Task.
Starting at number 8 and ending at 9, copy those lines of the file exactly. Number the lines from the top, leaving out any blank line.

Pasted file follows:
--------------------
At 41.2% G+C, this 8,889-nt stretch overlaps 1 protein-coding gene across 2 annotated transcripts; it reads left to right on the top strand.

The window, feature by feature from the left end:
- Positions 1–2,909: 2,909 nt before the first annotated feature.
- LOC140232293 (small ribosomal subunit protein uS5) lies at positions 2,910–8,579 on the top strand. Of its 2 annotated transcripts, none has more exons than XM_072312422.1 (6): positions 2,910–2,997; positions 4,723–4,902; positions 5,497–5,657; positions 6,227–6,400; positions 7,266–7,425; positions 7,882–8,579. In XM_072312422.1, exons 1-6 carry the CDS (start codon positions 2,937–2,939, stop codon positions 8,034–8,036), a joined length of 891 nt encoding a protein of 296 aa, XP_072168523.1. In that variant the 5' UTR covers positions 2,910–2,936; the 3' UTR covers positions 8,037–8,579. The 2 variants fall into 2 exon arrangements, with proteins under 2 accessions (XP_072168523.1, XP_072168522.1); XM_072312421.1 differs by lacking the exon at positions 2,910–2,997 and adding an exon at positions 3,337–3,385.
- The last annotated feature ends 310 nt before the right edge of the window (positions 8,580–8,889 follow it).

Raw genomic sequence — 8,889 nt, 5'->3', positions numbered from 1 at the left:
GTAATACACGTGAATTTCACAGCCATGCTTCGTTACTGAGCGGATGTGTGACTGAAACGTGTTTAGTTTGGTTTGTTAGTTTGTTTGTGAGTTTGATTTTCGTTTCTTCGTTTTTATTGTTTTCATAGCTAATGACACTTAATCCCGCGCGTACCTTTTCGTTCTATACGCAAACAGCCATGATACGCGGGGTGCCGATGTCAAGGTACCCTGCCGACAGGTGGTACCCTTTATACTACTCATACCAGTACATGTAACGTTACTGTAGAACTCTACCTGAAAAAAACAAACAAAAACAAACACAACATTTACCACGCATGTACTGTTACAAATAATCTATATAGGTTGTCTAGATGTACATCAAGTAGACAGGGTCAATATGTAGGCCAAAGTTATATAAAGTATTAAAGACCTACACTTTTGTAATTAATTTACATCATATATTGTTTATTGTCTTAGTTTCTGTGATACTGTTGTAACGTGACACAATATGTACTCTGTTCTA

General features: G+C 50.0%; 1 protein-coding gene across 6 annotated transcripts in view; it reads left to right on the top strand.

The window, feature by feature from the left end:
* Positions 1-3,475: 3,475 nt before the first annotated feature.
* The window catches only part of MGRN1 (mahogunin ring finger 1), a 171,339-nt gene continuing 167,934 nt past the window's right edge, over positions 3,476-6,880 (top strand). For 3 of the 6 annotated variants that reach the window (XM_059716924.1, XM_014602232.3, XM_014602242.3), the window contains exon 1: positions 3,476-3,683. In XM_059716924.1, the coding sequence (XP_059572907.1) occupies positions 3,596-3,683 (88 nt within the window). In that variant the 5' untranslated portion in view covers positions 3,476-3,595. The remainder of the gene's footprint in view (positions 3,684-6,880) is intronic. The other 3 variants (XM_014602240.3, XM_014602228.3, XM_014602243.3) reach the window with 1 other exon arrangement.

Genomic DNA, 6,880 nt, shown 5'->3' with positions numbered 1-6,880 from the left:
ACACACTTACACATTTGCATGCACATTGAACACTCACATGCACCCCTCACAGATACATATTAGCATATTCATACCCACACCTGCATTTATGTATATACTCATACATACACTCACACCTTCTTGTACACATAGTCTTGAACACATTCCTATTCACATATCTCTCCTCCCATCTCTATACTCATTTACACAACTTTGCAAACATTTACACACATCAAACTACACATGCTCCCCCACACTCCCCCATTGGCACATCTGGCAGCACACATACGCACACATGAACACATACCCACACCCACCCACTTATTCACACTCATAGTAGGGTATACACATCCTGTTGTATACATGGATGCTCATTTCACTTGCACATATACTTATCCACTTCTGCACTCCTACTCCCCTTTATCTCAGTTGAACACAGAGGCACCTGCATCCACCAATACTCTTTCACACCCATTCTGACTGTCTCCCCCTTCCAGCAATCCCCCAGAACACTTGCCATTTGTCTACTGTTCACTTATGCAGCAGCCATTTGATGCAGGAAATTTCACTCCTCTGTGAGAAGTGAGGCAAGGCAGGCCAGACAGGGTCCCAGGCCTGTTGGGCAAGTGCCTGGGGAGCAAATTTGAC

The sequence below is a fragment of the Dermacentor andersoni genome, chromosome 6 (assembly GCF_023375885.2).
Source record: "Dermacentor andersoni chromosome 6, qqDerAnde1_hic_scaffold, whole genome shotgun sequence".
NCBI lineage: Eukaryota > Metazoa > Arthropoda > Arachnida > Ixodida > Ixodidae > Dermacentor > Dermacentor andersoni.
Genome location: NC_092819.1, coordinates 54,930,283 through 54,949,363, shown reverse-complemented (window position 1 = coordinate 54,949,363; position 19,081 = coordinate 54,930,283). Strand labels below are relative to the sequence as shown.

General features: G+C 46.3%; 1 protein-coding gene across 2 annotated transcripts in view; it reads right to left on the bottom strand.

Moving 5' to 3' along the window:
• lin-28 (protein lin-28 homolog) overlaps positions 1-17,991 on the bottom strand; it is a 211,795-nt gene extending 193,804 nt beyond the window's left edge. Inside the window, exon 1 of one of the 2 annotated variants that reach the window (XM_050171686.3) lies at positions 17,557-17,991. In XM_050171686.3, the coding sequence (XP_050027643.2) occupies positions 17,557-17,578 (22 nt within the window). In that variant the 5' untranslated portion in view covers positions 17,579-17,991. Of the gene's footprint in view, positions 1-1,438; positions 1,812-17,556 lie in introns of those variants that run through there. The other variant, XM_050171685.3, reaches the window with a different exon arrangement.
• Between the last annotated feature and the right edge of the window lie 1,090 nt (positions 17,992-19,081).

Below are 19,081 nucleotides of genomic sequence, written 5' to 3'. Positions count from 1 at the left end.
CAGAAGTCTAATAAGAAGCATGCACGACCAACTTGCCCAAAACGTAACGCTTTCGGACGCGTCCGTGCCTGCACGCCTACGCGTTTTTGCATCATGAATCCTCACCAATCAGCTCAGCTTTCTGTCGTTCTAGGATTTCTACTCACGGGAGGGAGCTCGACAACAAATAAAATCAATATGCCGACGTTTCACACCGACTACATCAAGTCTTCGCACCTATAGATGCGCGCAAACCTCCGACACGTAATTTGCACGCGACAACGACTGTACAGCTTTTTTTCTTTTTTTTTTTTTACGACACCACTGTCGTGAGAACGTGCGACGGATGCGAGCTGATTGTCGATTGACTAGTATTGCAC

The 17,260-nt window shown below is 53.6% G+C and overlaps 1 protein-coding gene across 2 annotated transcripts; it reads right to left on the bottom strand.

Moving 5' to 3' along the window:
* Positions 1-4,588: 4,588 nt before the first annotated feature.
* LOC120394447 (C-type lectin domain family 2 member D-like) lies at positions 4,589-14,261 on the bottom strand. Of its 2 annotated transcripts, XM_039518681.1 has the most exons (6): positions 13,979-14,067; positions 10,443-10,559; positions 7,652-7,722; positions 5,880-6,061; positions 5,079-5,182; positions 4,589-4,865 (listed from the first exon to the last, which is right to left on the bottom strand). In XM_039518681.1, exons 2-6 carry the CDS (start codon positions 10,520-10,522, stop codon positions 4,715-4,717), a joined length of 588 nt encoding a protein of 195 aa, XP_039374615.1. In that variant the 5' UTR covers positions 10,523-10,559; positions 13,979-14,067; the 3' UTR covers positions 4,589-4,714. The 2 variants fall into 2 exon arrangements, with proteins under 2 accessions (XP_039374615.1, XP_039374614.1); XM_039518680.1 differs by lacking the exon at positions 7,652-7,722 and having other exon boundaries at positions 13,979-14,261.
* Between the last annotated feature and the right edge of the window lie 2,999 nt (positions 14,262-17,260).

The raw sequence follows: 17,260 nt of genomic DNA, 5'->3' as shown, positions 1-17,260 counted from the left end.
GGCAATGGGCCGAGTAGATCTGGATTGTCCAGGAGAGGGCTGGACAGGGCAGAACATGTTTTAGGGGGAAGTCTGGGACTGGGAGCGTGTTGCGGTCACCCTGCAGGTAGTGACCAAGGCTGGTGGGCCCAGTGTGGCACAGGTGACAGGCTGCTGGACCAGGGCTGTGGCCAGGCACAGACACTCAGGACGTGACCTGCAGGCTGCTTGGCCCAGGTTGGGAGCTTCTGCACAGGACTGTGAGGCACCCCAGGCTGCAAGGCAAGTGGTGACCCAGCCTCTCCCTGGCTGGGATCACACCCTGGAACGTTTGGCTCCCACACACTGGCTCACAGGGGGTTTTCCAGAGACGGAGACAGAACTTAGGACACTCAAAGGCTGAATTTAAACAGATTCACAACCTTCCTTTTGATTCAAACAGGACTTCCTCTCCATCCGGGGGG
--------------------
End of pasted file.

General features: G+C 50.0%; 1 protein-coding gene across 6 annotated transcripts in view; it reads left to right on the top strand.

The window, feature by feature from the left end: